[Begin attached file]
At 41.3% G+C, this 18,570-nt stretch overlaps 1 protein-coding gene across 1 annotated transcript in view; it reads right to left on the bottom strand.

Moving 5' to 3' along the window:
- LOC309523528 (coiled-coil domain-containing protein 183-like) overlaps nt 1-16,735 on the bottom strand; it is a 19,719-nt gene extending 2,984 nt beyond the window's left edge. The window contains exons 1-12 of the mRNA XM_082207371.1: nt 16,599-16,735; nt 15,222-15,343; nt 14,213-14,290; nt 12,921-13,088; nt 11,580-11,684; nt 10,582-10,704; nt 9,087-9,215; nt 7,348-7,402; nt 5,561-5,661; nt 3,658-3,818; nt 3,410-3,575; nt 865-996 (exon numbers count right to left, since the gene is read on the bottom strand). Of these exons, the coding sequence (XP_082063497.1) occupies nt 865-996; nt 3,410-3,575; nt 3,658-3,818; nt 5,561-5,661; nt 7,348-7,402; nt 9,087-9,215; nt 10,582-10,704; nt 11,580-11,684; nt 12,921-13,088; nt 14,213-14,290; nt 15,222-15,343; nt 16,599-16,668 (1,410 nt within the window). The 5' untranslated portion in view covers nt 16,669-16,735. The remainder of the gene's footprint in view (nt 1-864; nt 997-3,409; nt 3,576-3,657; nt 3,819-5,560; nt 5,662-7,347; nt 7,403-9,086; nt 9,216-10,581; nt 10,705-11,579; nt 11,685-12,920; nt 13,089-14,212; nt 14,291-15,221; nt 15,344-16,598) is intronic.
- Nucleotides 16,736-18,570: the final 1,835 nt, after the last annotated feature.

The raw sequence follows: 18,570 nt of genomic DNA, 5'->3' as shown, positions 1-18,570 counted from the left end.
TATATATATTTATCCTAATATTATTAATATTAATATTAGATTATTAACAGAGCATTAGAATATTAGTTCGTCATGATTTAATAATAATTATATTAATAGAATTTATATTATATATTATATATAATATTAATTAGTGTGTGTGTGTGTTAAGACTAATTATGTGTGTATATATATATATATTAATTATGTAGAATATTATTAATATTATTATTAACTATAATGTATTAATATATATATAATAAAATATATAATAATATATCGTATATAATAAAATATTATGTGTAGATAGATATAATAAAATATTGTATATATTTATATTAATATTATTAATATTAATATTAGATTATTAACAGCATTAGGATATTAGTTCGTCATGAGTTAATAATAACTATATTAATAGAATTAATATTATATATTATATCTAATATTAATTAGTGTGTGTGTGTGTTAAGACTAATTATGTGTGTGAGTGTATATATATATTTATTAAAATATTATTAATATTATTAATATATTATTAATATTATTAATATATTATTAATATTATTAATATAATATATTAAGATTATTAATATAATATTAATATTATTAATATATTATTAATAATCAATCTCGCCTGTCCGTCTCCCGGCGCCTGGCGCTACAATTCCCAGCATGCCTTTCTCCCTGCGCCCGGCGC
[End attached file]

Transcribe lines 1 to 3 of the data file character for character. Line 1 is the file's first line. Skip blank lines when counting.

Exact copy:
At 41.3% G+C, this 18,570-nt stretch overlaps 1 protein-coding gene across 1 annotated transcript in view; it reads right to left on the bottom strand.

Moving 5' to 3' along the window:
- LOC309523528 (coiled-coil domain-containing protein 183-like) overlaps nt 1-16,735 on the bottom strand; it is a 19,719-nt gene extending 2,984 nt beyond the window's left edge. The window contains exons 1-12 of the mRNA XM_082207371.1: nt 16,599-16,735; nt 15,222-15,343; nt 14,213-14,290; nt 12,921-13,088; nt 11,580-11,684; nt 10,582-10,704; nt 9,087-9,215; nt 7,348-7,402; nt 5,561-5,661; nt 3,658-3,818; nt 3,410-3,575; nt 865-996 (exon numbers count right to left, since the gene is read on the bottom strand). Of these exons, the coding sequence (XP_082063497.1) occupies nt 865-996; nt 3,410-3,575; nt 3,658-3,818; nt 5,561-5,661; nt 7,348-7,402; nt 9,087-9,215; nt 10,582-10,704; nt 11,580-11,684; nt 12,921-13,088; nt 14,213-14,290; nt 15,222-15,343; nt 16,599-16,668 (1,410 nt within the window). The 5' untranslated portion in view covers nt 16,669-16,735. The remainder of the gene's footprint in view (nt 1-864; nt 997-3,409; nt 3,576-3,657; nt 3,819-5,560; nt 5,662-7,347; nt 7,403-9,086; nt 9,216-10,581; nt 10,705-11,579; nt 11,685-12,920; nt 13,089-14,212; nt 14,291-15,221; nt 15,344-16,598) is intronic.